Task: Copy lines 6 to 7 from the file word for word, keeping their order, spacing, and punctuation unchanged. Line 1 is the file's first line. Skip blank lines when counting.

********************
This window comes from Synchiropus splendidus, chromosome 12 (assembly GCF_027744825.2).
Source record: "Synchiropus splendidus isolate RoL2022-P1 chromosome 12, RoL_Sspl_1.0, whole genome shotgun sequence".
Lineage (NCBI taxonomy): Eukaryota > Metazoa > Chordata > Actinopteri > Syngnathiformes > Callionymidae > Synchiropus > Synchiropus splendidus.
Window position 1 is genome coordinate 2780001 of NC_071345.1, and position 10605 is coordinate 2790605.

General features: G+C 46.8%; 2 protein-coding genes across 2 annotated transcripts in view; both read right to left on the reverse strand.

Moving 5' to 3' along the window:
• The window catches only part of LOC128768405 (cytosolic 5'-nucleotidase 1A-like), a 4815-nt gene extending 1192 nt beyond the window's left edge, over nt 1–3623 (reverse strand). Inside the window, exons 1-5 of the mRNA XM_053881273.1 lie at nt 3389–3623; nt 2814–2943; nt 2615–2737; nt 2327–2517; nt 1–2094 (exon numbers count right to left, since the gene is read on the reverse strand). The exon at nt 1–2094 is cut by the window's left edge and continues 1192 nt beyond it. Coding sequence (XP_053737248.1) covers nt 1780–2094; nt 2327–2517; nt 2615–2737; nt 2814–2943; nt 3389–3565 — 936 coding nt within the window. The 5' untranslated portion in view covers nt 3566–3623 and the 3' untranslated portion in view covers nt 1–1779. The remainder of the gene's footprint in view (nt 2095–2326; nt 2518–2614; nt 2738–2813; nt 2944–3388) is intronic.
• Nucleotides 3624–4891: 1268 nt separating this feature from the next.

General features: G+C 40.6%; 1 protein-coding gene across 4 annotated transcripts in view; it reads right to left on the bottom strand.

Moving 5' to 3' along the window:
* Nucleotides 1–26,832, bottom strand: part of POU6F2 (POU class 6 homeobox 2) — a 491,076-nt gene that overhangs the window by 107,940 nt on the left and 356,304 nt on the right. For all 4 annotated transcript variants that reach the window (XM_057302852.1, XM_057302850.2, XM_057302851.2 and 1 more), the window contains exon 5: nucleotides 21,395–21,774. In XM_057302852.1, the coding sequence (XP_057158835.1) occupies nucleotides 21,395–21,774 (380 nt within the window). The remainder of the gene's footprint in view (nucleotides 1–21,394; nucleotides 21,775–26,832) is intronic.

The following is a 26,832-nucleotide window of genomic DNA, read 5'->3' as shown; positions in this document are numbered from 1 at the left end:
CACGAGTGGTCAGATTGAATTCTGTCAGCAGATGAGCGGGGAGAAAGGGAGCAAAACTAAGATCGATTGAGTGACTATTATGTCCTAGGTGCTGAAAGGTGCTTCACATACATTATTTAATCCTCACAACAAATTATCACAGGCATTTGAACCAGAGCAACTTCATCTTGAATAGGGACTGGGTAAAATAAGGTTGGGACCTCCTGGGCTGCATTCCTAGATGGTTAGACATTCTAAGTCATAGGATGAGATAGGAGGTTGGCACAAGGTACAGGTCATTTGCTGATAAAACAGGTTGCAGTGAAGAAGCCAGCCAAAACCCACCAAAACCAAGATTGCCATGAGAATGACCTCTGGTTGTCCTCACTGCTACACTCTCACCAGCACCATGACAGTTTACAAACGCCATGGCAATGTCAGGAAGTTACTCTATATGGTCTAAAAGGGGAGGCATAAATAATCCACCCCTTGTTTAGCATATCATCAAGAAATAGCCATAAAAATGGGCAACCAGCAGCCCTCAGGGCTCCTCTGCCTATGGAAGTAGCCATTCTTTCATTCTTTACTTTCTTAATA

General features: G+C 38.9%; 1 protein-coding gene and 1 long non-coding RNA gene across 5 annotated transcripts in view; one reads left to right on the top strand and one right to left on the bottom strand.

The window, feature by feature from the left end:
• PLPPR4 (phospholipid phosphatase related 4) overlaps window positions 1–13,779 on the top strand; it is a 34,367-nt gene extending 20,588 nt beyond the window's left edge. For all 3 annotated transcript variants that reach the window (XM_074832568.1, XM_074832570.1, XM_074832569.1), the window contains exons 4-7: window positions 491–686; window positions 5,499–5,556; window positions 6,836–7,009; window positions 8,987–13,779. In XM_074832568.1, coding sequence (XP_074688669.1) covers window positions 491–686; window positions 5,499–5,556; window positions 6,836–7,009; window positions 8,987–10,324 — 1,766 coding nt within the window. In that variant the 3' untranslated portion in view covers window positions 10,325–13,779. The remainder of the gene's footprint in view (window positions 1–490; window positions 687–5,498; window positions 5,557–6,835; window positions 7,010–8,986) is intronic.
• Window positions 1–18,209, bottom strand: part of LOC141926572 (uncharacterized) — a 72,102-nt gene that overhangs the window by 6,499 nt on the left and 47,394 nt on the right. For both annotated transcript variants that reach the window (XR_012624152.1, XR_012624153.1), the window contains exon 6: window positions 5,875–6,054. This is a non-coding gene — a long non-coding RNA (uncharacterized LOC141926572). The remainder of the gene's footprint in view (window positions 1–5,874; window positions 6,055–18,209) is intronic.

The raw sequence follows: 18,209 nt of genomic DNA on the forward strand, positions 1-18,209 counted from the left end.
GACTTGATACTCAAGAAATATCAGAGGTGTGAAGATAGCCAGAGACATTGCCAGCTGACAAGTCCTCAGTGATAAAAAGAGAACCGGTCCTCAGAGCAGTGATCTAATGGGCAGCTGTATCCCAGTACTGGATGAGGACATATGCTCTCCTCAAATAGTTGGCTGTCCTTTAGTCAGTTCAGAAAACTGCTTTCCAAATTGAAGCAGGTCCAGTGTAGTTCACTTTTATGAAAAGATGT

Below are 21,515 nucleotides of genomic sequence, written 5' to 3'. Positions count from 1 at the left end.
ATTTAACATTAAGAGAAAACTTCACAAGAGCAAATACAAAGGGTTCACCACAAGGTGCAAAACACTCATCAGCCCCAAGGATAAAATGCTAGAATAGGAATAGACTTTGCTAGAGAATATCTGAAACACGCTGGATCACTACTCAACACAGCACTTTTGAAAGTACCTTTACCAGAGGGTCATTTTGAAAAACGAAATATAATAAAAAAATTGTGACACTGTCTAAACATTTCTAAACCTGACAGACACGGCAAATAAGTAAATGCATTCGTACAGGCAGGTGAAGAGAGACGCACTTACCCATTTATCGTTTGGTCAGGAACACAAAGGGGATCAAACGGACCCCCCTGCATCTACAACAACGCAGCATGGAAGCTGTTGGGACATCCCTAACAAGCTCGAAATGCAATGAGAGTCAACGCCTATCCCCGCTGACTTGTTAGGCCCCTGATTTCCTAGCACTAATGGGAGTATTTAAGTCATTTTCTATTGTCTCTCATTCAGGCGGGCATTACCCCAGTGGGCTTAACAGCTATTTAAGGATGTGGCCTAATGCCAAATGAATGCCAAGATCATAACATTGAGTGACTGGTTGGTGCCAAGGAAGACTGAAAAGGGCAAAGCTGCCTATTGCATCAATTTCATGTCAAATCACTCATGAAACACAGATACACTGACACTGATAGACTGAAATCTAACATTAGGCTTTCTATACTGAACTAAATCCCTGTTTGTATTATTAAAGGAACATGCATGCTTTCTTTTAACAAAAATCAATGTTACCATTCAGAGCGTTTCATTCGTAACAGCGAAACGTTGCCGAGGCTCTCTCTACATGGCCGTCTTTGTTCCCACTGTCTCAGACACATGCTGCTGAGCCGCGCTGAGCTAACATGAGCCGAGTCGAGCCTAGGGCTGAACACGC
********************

Moving 5' to 3' along the window:
• The window catches only part of LOC128768405 (cytosolic 5'-nucleotidase 1A-like), a 4815-nt gene extending 1192 nt beyond the window's left edge, over nt 1–3623 (reverse strand). Inside the window, exons 1-5 of the mRNA XM_053881273.1 lie at nt 3389–3623; nt 2814–2943; nt 2615–2737; nt 2327–2517; nt 1–2094 (exon numbers count right to left, since the gene is read on the reverse strand). The exon at nt 1–2094 is cut by the window's left edge and continues 1192 nt beyond it. Coding sequence (XP_053737248.1) covers nt 1780–2094; nt 2327–2517; nt 2615–2737; nt 2814–2943; nt 3389–3565 — 936 coding nt within the window. The 5' untranslated portion in view covers nt 3566–3623 and the 3' untranslated portion in view covers nt 1–1779. The remainder of the gene's footprint in view (nt 2095–2326; nt 2518–2614; nt 2738–2813; nt 2944–3388) is intronic.